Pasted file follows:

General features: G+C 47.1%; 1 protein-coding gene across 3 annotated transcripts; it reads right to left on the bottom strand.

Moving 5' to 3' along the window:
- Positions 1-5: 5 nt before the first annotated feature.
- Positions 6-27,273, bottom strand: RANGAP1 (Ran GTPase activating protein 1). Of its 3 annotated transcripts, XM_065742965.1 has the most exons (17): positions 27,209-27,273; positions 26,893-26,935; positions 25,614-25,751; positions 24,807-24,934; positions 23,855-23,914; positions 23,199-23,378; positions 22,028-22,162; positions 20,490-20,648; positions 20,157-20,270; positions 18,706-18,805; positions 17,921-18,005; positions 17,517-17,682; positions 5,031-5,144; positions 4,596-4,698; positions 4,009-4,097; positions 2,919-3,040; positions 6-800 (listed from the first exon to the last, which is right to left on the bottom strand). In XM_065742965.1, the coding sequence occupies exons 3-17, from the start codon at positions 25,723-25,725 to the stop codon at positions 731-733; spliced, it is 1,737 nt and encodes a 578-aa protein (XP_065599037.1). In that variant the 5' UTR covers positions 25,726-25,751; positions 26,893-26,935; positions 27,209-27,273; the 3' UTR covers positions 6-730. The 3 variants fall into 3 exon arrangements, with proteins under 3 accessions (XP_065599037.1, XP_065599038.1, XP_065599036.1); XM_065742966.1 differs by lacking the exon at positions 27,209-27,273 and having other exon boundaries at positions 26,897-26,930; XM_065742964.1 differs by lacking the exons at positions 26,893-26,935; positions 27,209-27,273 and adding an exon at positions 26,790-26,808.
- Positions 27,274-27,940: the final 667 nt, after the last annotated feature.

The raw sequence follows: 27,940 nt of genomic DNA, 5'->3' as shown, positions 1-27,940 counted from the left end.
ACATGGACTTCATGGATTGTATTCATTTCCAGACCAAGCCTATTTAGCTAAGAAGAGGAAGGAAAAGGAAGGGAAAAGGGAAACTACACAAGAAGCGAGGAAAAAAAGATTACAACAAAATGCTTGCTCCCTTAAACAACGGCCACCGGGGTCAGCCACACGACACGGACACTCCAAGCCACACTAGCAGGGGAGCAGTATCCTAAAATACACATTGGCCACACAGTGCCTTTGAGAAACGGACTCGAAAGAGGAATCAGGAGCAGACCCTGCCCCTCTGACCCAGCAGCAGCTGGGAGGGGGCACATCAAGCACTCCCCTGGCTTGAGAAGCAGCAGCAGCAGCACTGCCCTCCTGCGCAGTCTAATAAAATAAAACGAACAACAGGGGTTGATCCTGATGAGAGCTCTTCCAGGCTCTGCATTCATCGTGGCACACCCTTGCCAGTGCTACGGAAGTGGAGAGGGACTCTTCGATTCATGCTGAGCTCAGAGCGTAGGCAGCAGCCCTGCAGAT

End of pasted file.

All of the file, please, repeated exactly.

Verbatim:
General features: G+C 47.1%; 1 protein-coding gene across 3 annotated transcripts; it reads right to left on the bottom strand.

Moving 5' to 3' along the window:
- Positions 1-5: 5 nt before the first annotated feature.
- Positions 6-27,273, bottom strand: RANGAP1 (Ran GTPase activating protein 1). Of its 3 annotated transcripts, XM_065742965.1 has the most exons (17): positions 27,209-27,273; positions 26,893-26,935; positions 25,614-25,751; positions 24,807-24,934; positions 23,855-23,914; positions 23,199-23,378; positions 22,028-22,162; positions 20,490-20,648; positions 20,157-20,270; positions 18,706-18,805; positions 17,921-18,005; positions 17,517-17,682; positions 5,031-5,144; positions 4,596-4,698; positions 4,009-4,097; positions 2,919-3,040; positions 6-800 (listed from the first exon to the last, which is right to left on the bottom strand). In XM_065742965.1, the coding sequence occupies exons 3-17, from the start codon at positions 25,723-25,725 to the stop codon at positions 731-733; spliced, it is 1,737 nt and encodes a 578-aa protein (XP_065599037.1). In that variant the 5' UTR covers positions 25,726-25,751; positions 26,893-26,935; positions 27,209-27,273; the 3' UTR covers positions 6-730. The 3 variants fall into 3 exon arrangements, with proteins under 3 accessions (XP_065599037.1, XP_065599038.1, XP_065599036.1); XM_065742966.1 differs by lacking the exon at positions 27,209-27,273 and having other exon boundaries at positions 26,897-26,930; XM_065742964.1 differs by lacking the exons at positions 26,893-26,935; positions 27,209-27,273 and adding an exon at positions 26,790-26,808.
- Positions 27,274-27,940: the final 667 nt, after the last annotated feature.

The raw sequence follows: 27,940 nt of genomic DNA, 5'->3' as shown, positions 1-27,940 counted from the left end.
ACATGGACTTCATGGATTGTATTCATTTCCAGACCAAGCCTATTTAGCTAAGAAGAGGAAGGAAAAGGAAGGGAAAAGGGAAACTACACAAGAAGCGAGGAAAAAAAGATTACAACAAAATGCTTGCTCCCTTAAACAACGGCCACCGGGGTCAGCCACACGACACGGACACTCCAAGCCACACTAGCAGGGGAGCAGTATCCTAAAATACACATTGGCCACACAGTGCCTTTGAGAAACGGACTCGAAAGAGGAATCAGGAGCAGACCCTGCCCCTCTGACCCAGCAGCAGCTGGGAGGGGGCACATCAAGCACTCCCCTGGCTTGAGAAGCAGCAGCAGCAGCACTGCCCTCCTGCGCAGTCTAATAAAATAAAACGAACAACAGGGGTTGATCCTGATGAGAGCTCTTCCAGGCTCTGCATTCATCGTGGCACACCCTTGCCAGTGCTACGGAAGTGGAGAGGGACTCTTCGATTCATGCTGAGCTCAGAGCGTAGGCAGCAGCCCTGCAGAT